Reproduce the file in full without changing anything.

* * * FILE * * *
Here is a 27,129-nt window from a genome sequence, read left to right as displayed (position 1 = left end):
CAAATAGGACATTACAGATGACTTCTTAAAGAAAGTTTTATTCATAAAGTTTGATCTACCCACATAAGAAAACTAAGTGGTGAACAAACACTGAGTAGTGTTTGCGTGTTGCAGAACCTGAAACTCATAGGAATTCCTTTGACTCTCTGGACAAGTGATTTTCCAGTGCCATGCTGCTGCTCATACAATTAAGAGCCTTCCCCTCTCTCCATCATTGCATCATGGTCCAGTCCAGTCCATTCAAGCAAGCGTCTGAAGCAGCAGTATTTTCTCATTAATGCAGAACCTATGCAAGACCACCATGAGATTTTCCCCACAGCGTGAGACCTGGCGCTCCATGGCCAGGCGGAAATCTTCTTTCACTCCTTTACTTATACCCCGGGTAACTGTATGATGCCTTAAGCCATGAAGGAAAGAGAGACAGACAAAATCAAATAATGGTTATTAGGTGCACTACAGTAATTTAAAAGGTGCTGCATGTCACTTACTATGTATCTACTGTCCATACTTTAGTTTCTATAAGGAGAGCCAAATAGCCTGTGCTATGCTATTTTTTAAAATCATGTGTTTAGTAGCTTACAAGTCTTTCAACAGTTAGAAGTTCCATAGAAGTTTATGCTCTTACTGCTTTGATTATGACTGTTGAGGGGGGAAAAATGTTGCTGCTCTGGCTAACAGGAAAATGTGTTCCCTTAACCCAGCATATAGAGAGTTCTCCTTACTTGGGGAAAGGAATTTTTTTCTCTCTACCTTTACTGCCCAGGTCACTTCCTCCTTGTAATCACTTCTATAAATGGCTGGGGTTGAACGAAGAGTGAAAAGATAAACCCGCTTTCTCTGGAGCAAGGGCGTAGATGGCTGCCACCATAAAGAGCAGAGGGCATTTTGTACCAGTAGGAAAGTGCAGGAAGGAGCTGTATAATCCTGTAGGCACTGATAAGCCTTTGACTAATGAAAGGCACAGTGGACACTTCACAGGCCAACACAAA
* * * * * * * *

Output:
Here is a 27,129-nt window from a genome sequence, read left to right as displayed (position 1 = left end):
CAAATAGGACATTACAGATGACTTCTTAAAGAAAGTTTTATTCATAAAGTTTGATCTACCCACATAAGAAAACTAAGTGGTGAACAAACACTGAGTAGTGTTTGCGTGTTGCAGAACCTGAAACTCATAGGAATTCCTTTGACTCTCTGGACAAGTGATTTTCCAGTGCCATGCTGCTGCTCATACAATTAAGAGCCTTCCCCTCTCTCCATCATTGCATCATGGTCCAGTCCAGTCCATTCAAGCAAGCGTCTGAAGCAGCAGTATTTTCTCATTAATGCAGAACCTATGCAAGACCACCATGAGATTTTCCCCACAGCGTGAGACCTGGCGCTCCATGGCCAGGCGGAAATCTTCTTTCACTCCTTTACTTATACCCCGGGTAACTGTATGATGCCTTAAGCCATGAAGGAAAGAGAGACAGACAAAATCAAATAATGGTTATTAGGTGCACTACAGTAATTTAAAAGGTGCTGCATGTCACTTACTATGTATCTACTGTCCATACTTTAGTTTCTATAAGGAGAGCCAAATAGCCTGTGCTATGCTATTTTTTAAAATCATGTGTTTAGTAGCTTACAAGTCTTTCAACAGTTAGAAGTTCCATAGAAGTTTATGCTCTTACTGCTTTGATTATGACTGTTGAGGGGGGAAAAATGTTGCTGCTCTGGCTAACAGGAAAATGTGTTCCCTTAACCCAGCATATAGAGAGTTCTCCTTACTTGGGGAAAGGAATTTTTTTCTCTCTACCTTTACTGCCCAGGTCACTTCCTCCTTGTAATCACTTCTATAAATGGCTGGGGTTGAACGAAGAGTGAAAAGATAAACCCGCTTTCTCTGGAGCAAGGGCGTAGATGGCTGCCACCATAAAGAGCAGAGGGCATTTTGTACCAGTAGGAAAGTGCAGGAAGGAGCTGTATAATCCTGTAGGCACTGATAAGCCTTTGACTAATGAAAGGCACAGTGGACACTTCACAGGCCAACACAAA